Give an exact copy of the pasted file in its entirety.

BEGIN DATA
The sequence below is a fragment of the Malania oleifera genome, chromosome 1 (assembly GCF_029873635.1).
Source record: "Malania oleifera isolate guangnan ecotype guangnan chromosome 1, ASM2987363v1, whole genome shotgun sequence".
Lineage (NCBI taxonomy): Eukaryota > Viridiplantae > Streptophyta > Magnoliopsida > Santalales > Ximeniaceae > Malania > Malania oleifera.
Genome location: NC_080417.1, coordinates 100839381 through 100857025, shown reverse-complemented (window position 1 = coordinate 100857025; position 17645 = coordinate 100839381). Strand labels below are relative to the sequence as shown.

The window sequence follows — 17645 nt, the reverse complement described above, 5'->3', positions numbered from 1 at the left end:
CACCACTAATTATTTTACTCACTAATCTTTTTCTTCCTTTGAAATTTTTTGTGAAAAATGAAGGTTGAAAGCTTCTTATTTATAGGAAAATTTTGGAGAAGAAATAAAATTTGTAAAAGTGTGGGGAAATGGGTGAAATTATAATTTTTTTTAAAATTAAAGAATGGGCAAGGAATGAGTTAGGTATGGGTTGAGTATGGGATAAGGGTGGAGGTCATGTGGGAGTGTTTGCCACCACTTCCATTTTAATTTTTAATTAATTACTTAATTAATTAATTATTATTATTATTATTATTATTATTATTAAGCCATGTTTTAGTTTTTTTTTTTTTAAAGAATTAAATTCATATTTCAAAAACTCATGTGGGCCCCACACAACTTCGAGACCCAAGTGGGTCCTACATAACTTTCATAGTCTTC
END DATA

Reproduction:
The sequence below is a fragment of the Malania oleifera genome, chromosome 1 (assembly GCF_029873635.1).
Source record: "Malania oleifera isolate guangnan ecotype guangnan chromosome 1, ASM2987363v1, whole genome shotgun sequence".
Lineage (NCBI taxonomy): Eukaryota > Viridiplantae > Streptophyta > Magnoliopsida > Santalales > Ximeniaceae > Malania > Malania oleifera.
Genome location: NC_080417.1, coordinates 100839381 through 100857025, shown reverse-complemented (window position 1 = coordinate 100857025; position 17645 = coordinate 100839381). Strand labels below are relative to the sequence as shown.

The window sequence follows — 17645 nt, the reverse complement described above, 5'->3', positions numbered from 1 at the left end:
CACCACTAATTATTTTACTCACTAATCTTTTTCTTCCTTTGAAATTTTTTGTGAAAAATGAAGGTTGAAAGCTTCTTATTTATAGGAAAATTTTGGAGAAGAAATAAAATTTGTAAAAGTGTGGGGAAATGGGTGAAATTATAATTTTTTTTAAAATTAAAGAATGGGCAAGGAATGAGTTAGGTATGGGTTGAGTATGGGATAAGGGTGGAGGTCATGTGGGAGTGTTTGCCACCACTTCCATTTTAATTTTTAATTAATTACTTAATTAATTAATTATTATTATTATTATTATTATTATTATTAAGCCATGTTTTAGTTTTTTTTTTTTTAAAGAATTAAATTCATATTTCAAAAACTCATGTGGGCCCCACACAACTTCGAGACCCAAGTGGGTCCTACATAACTTTCATAGTCTTC